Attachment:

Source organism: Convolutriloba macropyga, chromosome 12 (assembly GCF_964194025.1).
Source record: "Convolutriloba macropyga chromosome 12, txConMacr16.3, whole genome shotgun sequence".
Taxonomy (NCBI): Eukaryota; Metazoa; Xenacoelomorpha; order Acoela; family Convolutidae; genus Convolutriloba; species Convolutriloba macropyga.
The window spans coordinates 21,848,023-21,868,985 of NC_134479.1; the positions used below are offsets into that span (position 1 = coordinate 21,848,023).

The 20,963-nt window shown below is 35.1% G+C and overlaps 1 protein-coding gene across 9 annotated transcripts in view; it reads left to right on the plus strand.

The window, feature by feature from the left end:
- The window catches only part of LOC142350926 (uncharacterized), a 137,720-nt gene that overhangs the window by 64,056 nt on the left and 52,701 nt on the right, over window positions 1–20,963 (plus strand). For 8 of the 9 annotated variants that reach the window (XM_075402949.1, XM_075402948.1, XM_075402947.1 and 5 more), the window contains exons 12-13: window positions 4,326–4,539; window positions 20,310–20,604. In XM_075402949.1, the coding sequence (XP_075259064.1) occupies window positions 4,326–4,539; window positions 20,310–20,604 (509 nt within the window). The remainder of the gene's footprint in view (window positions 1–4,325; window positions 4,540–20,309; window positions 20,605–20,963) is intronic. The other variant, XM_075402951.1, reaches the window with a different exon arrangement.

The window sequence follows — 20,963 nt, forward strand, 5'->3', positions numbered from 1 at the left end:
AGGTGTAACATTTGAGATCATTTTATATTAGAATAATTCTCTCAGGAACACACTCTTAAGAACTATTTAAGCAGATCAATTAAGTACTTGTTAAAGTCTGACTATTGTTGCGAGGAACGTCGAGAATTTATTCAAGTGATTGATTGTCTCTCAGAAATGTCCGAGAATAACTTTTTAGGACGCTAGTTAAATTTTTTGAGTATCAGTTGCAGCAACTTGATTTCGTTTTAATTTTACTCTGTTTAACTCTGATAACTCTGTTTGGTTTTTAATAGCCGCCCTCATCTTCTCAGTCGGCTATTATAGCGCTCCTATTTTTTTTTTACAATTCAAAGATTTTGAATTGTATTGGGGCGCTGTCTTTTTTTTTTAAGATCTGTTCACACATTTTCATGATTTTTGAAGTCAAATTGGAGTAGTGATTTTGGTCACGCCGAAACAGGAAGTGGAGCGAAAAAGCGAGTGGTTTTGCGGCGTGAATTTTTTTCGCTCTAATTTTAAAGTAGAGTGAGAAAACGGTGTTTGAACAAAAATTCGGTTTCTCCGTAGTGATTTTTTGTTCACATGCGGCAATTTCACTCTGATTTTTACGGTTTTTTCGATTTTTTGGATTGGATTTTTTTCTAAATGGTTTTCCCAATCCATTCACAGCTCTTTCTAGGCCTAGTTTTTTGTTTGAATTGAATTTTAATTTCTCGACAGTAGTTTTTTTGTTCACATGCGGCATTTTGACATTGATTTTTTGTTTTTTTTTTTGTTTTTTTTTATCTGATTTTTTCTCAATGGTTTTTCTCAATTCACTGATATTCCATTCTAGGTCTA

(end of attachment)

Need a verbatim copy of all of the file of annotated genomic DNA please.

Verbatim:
Source organism: Convolutriloba macropyga, chromosome 12 (assembly GCF_964194025.1).
Source record: "Convolutriloba macropyga chromosome 12, txConMacr16.3, whole genome shotgun sequence".
Taxonomy (NCBI): Eukaryota; Metazoa; Xenacoelomorpha; order Acoela; family Convolutidae; genus Convolutriloba; species Convolutriloba macropyga.
The window spans coordinates 21,848,023-21,868,985 of NC_134479.1; the positions used below are offsets into that span (position 1 = coordinate 21,848,023).

The 20,963-nt window shown below is 35.1% G+C and overlaps 1 protein-coding gene across 9 annotated transcripts in view; it reads left to right on the plus strand.

The window, feature by feature from the left end:
- The window catches only part of LOC142350926 (uncharacterized), a 137,720-nt gene that overhangs the window by 64,056 nt on the left and 52,701 nt on the right, over window positions 1–20,963 (plus strand). For 8 of the 9 annotated variants that reach the window (XM_075402949.1, XM_075402948.1, XM_075402947.1 and 5 more), the window contains exons 12-13: window positions 4,326–4,539; window positions 20,310–20,604. In XM_075402949.1, the coding sequence (XP_075259064.1) occupies window positions 4,326–4,539; window positions 20,310–20,604 (509 nt within the window). The remainder of the gene's footprint in view (window positions 1–4,325; window positions 4,540–20,309; window positions 20,605–20,963) is intronic. The other variant, XM_075402951.1, reaches the window with a different exon arrangement.

The window sequence follows — 20,963 nt, forward strand, 5'->3', positions numbered from 1 at the left end:
AGGTGTAACATTTGAGATCATTTTATATTAGAATAATTCTCTCAGGAACACACTCTTAAGAACTATTTAAGCAGATCAATTAAGTACTTGTTAAAGTCTGACTATTGTTGCGAGGAACGTCGAGAATTTATTCAAGTGATTGATTGTCTCTCAGAAATGTCCGAGAATAACTTTTTAGGACGCTAGTTAAATTTTTTGAGTATCAGTTGCAGCAACTTGATTTCGTTTTAATTTTACTCTGTTTAACTCTGATAACTCTGTTTGGTTTTTAATAGCCGCCCTCATCTTCTCAGTCGGCTATTATAGCGCTCCTATTTTTTTTTTACAATTCAAAGATTTTGAATTGTATTGGGGCGCTGTCTTTTTTTTTTAAGATCTGTTCACACATTTTCATGATTTTTGAAGTCAAATTGGAGTAGTGATTTTGGTCACGCCGAAACAGGAAGTGGAGCGAAAAAGCGAGTGGTTTTGCGGCGTGAATTTTTTTCGCTCTAATTTTAAAGTAGAGTGAGAAAACGGTGTTTGAACAAAAATTCGGTTTCTCCGTAGTGATTTTTTGTTCACATGCGGCAATTTCACTCTGATTTTTACGGTTTTTTCGATTTTTTGGATTGGATTTTTTTCTAAATGGTTTTCCCAATCCATTCACAGCTCTTTCTAGGCCTAGTTTTTTGTTTGAATTGAATTTTAATTTCTCGACAGTAGTTTTTTTGTTCACATGCGGCATTTTGACATTGATTTTTTGTTTTTTTTTTTGTTTTTTTTTATCTGATTTTTTCTCAATGGTTTTTCTCAATTCACTGATATTCCATTCTAGGTCTA